words | Elena Scialtiel
Released this month, ‘Un día más’ is Metro Motel’s new musical video about everyday life struggles, titled after the slogan for brothers-in-music Corey Alman and Mark Brooks’s twenty-year long resilience on the Iberian rock and pop scene, which they have weathered as core members of iconic bands like Glow, Milbajac, No Man’s Land, before forming their present band in 2009.
Members may come and go, with different musicians joining and sharing part of their journey, but Corey and Mark are the band’s Pillars of Hercules: “We treat Metro Motel as if it was a brand name and we were its managing directors. There may be staff turnover for various reasons, but our quality product is here to stay.” And music is their priority: “A true musician must be prepared to make sacrifices to the call of music. We have a day job to make our ends meet and subsidise our vocation, but our life purpose is composing and performing.”
With the induction of guitarist Olly Heywood, and the new lead singer José Correro’s deeper, darker and soulful vocals, Metro Motel is eventually shedding the sugar-coated sound and the boy-next-door image of their previous rom-pop hit ‘Sin Ti’, in favour of a rockier sound that soars in the steely skies of awareness campaigns with their harrowing video ‘El Sonido de la Vida’, and its eye-opener storyline about the plight of a successful fashion model hooked on cocaine.
This video isn’t about ‘pretty boys strumming guitars at the top of the Rock with the sunset in the background’, the band explains. It is about hard-hitting reality: images of the black-clad band in the sun, facial expressions unreadable behind the shades and body language falling into pace with the energy of the artistic delivery, alternate with clips from the female protagonist’s glamour shots and her dramatic night-time lapse at the club, ending in a flurry of her professional photography goddess poses strobing with perfect strangers’ merciless mobile phone clicks of her lying passed out on a bar’s floor like a carnival freak.
Because the easy-listening melody isn’t meant to overwhelm the message contained in the passionately delivered lyrics, this song demands your full attention when blasted out on Radio Gibraltar’s speakers when it enjoys playtime on television right before Newswatch, with most Gibraltarians expectantly tuned in. “The TV version is slightly different from the official video, to make it suitable to dinner-time audiences,” the band says, “but it still hints at the issue and aims to raise it sensitively with young people as well as less young. In Gibraltar, we tend to be in denial about substance abuse, but unfortunately, it happens nearer than you may imagine, and head-in-the-sand complacency won’t help anyone face the problem maturely and satisfactorily.”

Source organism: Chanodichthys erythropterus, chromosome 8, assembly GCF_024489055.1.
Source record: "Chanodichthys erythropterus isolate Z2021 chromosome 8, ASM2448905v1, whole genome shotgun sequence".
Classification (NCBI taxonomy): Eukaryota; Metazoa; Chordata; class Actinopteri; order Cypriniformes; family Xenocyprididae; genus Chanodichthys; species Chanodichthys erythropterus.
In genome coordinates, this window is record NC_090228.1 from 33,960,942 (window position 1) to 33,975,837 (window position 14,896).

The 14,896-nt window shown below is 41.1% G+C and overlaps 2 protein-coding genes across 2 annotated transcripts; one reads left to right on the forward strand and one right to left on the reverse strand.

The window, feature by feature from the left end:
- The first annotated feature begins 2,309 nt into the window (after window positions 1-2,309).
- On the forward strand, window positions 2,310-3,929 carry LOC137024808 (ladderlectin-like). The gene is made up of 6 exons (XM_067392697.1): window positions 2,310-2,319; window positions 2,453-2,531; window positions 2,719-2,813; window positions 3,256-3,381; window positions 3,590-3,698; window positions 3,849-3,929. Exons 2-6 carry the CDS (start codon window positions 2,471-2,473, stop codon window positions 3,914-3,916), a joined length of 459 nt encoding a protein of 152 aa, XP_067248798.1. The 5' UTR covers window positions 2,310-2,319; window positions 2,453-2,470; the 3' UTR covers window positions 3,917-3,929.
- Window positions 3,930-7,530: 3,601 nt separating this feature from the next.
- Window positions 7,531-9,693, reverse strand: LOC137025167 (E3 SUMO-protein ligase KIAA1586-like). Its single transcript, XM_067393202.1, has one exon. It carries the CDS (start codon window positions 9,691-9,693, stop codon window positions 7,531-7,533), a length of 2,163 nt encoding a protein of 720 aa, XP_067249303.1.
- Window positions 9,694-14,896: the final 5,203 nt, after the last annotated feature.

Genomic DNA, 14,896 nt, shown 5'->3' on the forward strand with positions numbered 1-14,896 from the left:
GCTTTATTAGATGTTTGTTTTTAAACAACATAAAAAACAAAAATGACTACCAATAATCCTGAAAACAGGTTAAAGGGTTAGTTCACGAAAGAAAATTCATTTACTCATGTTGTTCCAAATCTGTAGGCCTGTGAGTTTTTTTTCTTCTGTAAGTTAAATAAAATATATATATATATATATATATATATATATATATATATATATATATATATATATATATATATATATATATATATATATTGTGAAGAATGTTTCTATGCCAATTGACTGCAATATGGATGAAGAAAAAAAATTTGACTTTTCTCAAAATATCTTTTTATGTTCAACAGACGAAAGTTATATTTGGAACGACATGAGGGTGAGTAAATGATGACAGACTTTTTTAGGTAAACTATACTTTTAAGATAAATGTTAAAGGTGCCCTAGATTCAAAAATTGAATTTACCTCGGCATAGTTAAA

Metro Motel’s popularity is steadily growing, and they can boast to be the first band to grace the National Day concert with a complete set of originals only, no covers. “We do like playing covers, don’t get us wrong, but our own songs are what we are, and we want the audience to hear them, recognise them and sing along.”
With the best part of their repertoire in Spanish, their turf is across the border, having rocked Seville, Malaga and Madrid. They also work closely with cutting-edge Spanish production teams for their videos and arrangements, and being an independent band, they are always in control of the concept for their videos, which they design and realise with professional consultancy. Metro Motel signature language is Spanish, because their current lyricist happens to be a poet from Los Barrios, but they have dabbled again in English lyrics with the recent ‘Darker Days’.
The band name sprouts from their experience in Florida as Milbajac: born from the ashes of Glow, this band enjoyed its fair fifteen minutes of fame in the States thirteen years ago, when it became the ‘something else’ of the early Noughties with its album ‘Shades of Grey’. Milbajac was offered a deal with a strong record label of the day, and the boys expected to be housed in a glitzy hotel, but ended up crashing at the more realistic accommodation of an attic, which they dubbed Metro Motel. Disappointed at first, they realised there was a nice ring to it, and how it could be easily pronounced and understood not only in English and Spanish, but many other languages. And so the name stuck, with the alliteration as a bonus, and a four-star logo to go with.
Veterans in the business, Corey and Mark have witnessed many changes in the local music scene. They appreciate how social media and technological advances afford more and more teenagers the opportunity to get a band together and go fine-tuning their talent around the pub circuit, playing covers for ecstatic audiences of their peers and mustering the experience to compose and record their own tracks, performing proper gigs at least once or twice in their lives. Unfortunately, too many young bands can’t help but lull when individual members leave for university or pursue professional careers.
If in Gibraltar it’s easy for every band to get known, the real test comes when they try to make it abroad: “There, reality hits you hard,” says Mark, the man who’s been there, done that and got the T-shirt. He also observes how local crowds can be biased in judging and dismissing you by capricious criteria that have nothing to do with talent, and how the Music Festival’s attendees were raving about international acts last September, but didn’t show enough support to the local musicians filling the sweltering afternoon with their fresh performances.
Yet, covers-only sets remain a big no-no at any of Metro Motel’s concerts: “We don’t copy the music of others, we make our own,” they proudly profess.